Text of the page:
Major says Benetton is willing to accept criticism and even boycotts, but it doesn't feel that the state of Missouri should have the authority to expend public funds to quell free speech. "We don't mind being the whipping boy, if being the whipping boy means fostering this kind of debate and discussion. We just don't want to be the whipping boy with taxpayers' money. That's not the role of government entities. The attorney general is exploiting this whole situation for his own personal gain. Out of all the states that we went to and entered the penitentiaries, this is the only attorney general who is taking any kind of legal action. He's a grandstander."

In a sense, the attorney general is accusing the defendants of breaking into prison. The Kafkaesque charge is warranted, says Nixon, because they violated Missouri Department of Corrections (DOC) regulations by failing to inform prison officials that the death-row inmates' images and words would be used for an advertising campaign.

But the defense counsel for photographer Toscani sees the issues raised by the case as far more profound: It's about free speech. "If the "We, on Death Row" campaign had been perceived by the state as pro-death penalty, there would not have been a lawsuit," says attorney Robert Haar, a former St. Louis police commissioner. "So it seems to me that the lawsuit is really an attempt to punish or penalize the defendants for their viewpoint on an important political issue. I have not seen and do not believe that there were any misrepresentations. It (the death penalty) is a controversial topic in this country at this time. I think all the catalog attempted to do was give the reader another perspective on these individuals. I'm not sure it was a positive or negative perspective. It was just different. I'm a little perplexed about what the state's objections are."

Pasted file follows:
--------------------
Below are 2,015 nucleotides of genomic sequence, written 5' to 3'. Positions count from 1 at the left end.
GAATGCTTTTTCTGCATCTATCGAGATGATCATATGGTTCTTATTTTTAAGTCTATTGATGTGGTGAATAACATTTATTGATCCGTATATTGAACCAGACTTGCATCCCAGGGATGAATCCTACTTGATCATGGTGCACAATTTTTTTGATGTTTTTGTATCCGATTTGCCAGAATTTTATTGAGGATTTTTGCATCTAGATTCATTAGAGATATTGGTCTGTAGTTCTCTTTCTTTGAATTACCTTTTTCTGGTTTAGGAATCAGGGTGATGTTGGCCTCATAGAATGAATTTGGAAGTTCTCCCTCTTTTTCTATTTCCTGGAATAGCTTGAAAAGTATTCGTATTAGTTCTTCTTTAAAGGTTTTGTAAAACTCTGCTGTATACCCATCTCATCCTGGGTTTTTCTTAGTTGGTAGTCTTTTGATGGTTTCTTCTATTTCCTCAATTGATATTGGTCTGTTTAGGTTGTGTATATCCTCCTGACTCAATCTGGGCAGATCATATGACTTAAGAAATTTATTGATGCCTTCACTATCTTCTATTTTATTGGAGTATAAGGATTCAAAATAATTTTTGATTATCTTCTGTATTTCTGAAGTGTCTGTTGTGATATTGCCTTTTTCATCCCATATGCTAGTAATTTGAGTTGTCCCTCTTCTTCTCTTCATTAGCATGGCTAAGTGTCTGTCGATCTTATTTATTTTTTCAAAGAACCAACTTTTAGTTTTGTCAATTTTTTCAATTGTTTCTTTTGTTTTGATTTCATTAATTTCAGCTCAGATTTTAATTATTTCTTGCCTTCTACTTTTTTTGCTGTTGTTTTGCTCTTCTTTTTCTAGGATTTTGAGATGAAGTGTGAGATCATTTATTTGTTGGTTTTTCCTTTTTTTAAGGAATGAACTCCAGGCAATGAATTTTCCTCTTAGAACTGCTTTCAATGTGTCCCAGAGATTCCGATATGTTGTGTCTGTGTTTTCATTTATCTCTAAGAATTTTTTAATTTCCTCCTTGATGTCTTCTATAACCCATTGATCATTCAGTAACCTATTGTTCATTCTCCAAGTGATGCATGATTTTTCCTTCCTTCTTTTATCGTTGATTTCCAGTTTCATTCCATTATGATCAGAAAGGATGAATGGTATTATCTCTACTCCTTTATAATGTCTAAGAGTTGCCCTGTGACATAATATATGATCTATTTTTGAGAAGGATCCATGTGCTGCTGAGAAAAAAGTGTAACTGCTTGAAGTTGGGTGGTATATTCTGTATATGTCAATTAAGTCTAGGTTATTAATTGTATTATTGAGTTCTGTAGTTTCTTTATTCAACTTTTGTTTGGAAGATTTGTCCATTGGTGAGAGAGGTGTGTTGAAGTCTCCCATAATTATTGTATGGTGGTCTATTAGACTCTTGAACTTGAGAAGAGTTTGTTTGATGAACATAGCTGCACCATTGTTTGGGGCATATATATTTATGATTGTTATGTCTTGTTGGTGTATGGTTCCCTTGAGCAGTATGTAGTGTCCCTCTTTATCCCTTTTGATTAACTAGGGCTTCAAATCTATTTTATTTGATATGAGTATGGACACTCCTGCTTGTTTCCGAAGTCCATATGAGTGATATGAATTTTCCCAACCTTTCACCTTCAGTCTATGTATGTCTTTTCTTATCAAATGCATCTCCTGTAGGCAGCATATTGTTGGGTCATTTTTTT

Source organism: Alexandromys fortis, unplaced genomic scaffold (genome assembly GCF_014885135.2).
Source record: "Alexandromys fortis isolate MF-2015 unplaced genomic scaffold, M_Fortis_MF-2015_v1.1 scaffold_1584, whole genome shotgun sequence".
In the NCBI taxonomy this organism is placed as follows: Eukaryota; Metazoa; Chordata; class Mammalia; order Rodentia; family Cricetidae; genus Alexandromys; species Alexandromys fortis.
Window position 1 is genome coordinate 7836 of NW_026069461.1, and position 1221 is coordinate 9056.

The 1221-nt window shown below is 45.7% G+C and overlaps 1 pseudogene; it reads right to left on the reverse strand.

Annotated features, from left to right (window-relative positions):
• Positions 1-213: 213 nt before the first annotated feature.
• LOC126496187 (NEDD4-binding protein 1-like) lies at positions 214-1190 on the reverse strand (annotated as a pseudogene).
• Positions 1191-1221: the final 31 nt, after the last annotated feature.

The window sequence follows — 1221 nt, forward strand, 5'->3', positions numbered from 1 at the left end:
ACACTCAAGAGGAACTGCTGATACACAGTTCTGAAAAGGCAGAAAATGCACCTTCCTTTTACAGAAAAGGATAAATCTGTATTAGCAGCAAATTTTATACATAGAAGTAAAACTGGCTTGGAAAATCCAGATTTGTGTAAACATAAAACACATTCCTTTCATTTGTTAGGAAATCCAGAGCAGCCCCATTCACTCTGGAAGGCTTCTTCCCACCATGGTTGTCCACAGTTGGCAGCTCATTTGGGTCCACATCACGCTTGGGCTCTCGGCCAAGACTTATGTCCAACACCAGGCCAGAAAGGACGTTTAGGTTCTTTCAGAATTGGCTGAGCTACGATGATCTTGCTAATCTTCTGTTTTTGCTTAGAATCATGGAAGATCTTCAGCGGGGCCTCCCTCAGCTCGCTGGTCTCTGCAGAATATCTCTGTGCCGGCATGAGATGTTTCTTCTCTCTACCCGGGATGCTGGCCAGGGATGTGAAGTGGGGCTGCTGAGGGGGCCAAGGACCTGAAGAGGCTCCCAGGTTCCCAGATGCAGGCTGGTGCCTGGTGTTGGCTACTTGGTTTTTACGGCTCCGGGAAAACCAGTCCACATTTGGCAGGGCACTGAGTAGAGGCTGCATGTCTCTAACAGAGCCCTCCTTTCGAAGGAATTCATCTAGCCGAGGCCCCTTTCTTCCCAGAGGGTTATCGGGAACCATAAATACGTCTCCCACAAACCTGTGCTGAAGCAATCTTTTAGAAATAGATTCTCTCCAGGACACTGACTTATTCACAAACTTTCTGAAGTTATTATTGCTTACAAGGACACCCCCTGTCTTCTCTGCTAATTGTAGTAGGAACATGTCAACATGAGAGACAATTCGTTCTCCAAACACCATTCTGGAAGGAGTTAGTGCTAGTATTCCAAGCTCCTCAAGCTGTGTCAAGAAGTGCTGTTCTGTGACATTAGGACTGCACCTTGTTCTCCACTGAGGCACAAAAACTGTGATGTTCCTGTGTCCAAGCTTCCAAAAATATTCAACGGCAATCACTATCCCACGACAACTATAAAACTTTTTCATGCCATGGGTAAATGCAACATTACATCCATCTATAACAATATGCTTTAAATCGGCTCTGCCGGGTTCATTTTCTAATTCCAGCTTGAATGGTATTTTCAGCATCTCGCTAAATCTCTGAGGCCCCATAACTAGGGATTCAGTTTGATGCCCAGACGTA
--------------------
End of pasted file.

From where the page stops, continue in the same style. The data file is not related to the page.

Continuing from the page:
For his part, the attorney general doesn't shy away from objecting to the content of the Benetton catalog, but he contends that's not why he filed the lawsuit." The trespass issue is separate from the content of the publication," Nixon says. "We would sue anybody for this kind of trespass, whether it was pro-death penalty or anti-death penalty."

Assistant Attorney General Hatfield echoes Nixon's reasoning: "We do not allow commercial use of our prison facilities. That's the rule for everybody. It doesn't matter what your political point of view is or the content of your commercial speech. The bottom line is that if they would have told us up front -- 'We would like to gain access because we're preparing something for Benetton that will be used by the Benetton Corp. and will be distributed throughout the country' -- we would have said no immediately." Hatfield compares the circumstances surrounding the alleged trespassing to gaining illegal entry through fraudulent misrepresentation. "It would be just like somebody coming to your house and saying, 'I'm the meter reader,' and they were lying to you and, in fact, they were there to go through your drawers to see what kind of underwear you wear."